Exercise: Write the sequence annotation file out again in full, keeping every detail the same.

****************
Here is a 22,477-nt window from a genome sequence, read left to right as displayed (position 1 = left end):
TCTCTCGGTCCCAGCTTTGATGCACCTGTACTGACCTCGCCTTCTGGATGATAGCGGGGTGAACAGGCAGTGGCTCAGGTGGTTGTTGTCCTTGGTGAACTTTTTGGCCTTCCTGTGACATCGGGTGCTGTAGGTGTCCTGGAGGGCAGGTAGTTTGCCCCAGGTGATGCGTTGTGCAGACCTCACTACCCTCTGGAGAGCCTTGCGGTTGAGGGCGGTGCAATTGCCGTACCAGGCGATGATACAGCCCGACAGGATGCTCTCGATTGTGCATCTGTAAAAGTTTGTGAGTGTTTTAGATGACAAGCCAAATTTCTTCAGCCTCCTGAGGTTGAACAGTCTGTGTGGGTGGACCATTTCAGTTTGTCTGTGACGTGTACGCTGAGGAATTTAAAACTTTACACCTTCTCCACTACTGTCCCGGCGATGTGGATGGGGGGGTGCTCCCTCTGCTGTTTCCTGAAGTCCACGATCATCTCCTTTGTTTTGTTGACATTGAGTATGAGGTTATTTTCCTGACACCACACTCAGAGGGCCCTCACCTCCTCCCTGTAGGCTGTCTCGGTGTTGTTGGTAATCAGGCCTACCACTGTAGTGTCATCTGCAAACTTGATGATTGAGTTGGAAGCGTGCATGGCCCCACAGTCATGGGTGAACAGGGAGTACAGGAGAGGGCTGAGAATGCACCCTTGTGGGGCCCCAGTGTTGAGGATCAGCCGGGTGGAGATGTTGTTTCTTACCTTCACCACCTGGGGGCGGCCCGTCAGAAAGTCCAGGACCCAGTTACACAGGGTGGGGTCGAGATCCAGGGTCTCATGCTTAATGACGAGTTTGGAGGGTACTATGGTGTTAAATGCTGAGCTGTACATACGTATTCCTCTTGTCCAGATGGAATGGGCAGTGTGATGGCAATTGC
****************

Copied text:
Here is a 22,477-nt window from a genome sequence, read left to right as displayed (position 1 = left end):
TCTCTCGGTCCCAGCTTTGATGCACCTGTACTGACCTCGCCTTCTGGATGATAGCGGGGTGAACAGGCAGTGGCTCAGGTGGTTGTTGTCCTTGGTGAACTTTTTGGCCTTCCTGTGACATCGGGTGCTGTAGGTGTCCTGGAGGGCAGGTAGTTTGCCCCAGGTGATGCGTTGTGCAGACCTCACTACCCTCTGGAGAGCCTTGCGGTTGAGGGCGGTGCAATTGCCGTACCAGGCGATGATACAGCCCGACAGGATGCTCTCGATTGTGCATCTGTAAAAGTTTGTGAGTGTTTTAGATGACAAGCCAAATTTCTTCAGCCTCCTGAGGTTGAACAGTCTGTGTGGGTGGACCATTTCAGTTTGTCTGTGACGTGTACGCTGAGGAATTTAAAACTTTACACCTTCTCCACTACTGTCCCGGCGATGTGGATGGGGGGGTGCTCCCTCTGCTGTTTCCTGAAGTCCACGATCATCTCCTTTGTTTTGTTGACATTGAGTATGAGGTTATTTTCCTGACACCACACTCAGAGGGCCCTCACCTCCTCCCTGTAGGCTGTCTCGGTGTTGTTGGTAATCAGGCCTACCACTGTAGTGTCATCTGCAAACTTGATGATTGAGTTGGAAGCGTGCATGGCCCCACAGTCATGGGTGAACAGGGAGTACAGGAGAGGGCTGAGAATGCACCCTTGTGGGGCCCCAGTGTTGAGGATCAGCCGGGTGGAGATGTTGTTTCTTACCTTCACCACCTGGGGGCGGCCCGTCAGAAAGTCCAGGACCCAGTTACACAGGGTGGGGTCGAGATCCAGGGTCTCATGCTTAATGACGAGTTTGGAGGGTACTATGGTGTTAAATGCTGAGCTGTACATACGTATTCCTCTTGTCCAGATGGAATGGGCAGTGTGATGGCAATTGC